ANZ Bank has achieved an impressive ranking in the annual G100 Index, awarded at the World Economic Forum.
Announced in January 2016 at the World Economic Forum, in Davos, Switzerland, by research firm Corporate Knights, the annual G100 Index considers a broad range of sustainable business factors including how organisations balance environmental, social, and governance performance while delivering superior returns to investors.
ANZ Bank achieved an impressive 67th in the global index, from 4,609 companies assessed. Canstar caught up with ANZ Head of Corporate Sustainability and Financial Inclusion, Jane Nash, for a Q&A on the initiaitves that saw the ANZ Bank success.
Q: Your G100 ranking this year is a great achievement; 67th of 4,609 companies assessed. What are the sustainability initiatives over the past 12 months that ANZ is proudest of?
In 2016, we were ranked 67th up from 78th in 2015, which represents a 4.4 per cent increase and is something we are very proud of. We achieved or partially achieved 80 per cent of our sustainability targets in 2015.
Some of our 2015 initiatives that we are most proud of include, an increase in lending to lower-carbon power generation, women in management increased to 40.4 per cent, and ANZ employees contributing more than 108,000 hours to community volunteering activities.
Q: Why is sustainability so important?
Our business takes account of social, environmental and economic risks and opportunities.
It’s essential to our reputation and creating value for all stakeholders. And, in considering these factors, we can create and preserve value for our customers, our shareholders, our people, the environment and the communities in which we live and operate.
Q: Can you share any sustainability goals that you are looking to implement over the next few years?
ANZ has 17 sustainability goals for 2016 that cover sustainable development, diversity and inclusion, and financial inclusion and capability.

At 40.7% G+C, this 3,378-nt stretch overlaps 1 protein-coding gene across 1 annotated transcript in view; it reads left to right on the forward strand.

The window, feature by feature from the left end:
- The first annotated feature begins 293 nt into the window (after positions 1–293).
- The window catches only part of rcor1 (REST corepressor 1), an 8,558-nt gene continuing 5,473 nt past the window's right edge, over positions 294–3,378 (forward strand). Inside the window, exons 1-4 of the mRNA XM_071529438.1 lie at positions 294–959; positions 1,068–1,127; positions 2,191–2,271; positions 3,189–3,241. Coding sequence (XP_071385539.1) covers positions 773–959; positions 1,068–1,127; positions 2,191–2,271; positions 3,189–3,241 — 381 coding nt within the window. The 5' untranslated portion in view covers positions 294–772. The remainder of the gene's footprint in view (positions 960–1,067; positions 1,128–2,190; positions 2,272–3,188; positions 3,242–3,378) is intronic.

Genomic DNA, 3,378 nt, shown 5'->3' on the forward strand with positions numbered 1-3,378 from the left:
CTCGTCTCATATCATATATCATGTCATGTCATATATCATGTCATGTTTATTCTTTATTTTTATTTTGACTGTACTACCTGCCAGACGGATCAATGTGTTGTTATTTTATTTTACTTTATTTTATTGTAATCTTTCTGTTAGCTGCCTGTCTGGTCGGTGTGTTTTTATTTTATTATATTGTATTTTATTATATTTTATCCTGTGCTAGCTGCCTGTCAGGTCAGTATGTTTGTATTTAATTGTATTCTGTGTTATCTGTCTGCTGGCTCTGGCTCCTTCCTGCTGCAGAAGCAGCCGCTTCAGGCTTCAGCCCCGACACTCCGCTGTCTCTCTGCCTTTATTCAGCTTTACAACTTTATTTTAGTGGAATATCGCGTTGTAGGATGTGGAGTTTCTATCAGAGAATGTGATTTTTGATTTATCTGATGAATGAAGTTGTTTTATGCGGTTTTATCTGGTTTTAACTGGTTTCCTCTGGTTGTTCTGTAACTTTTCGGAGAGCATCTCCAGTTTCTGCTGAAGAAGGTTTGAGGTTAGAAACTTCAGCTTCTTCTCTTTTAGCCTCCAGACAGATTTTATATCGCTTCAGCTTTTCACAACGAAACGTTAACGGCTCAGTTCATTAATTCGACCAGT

Some of our goals for 2016 include, enhancing our staff’s ability to support vulnerable customers through improving their training on identifying issues such as family violence and elder abuse; reaching 60,000 lower income people and those with low financial capability through ANZ’s financial literacy program, MoneyMinded; facilitating at least $10 billion worth of investment in low carbon and sustainability solutions by 2020; and, reaching a 50:50 gender representation for recruitment of graduates and no less than 40 per cent women in management.
Q: Does ANZ’s size make it easier or more challenging to achieve sustainability goals?
ANZ is a large organisation, which creates complexity. You need the right governance, policies, and processes and you need to ensure that staff are engaged.
Q: How important is it to have staff engagement and commitment to your goals, and how do you achieve this?
Staff engagement is a key building block for our commitment to goals. We don’t see sustainability as a separate goal, it’s simply engrained in how we do things. Sustainability is built into our policies, processes and operations and this is reflected in the way we engage our staff.
You can read more about ANZ’s sustainability objectives here and access the full list of 2016 Global 100 (G100) Most Sustainable Corporations Index winners here.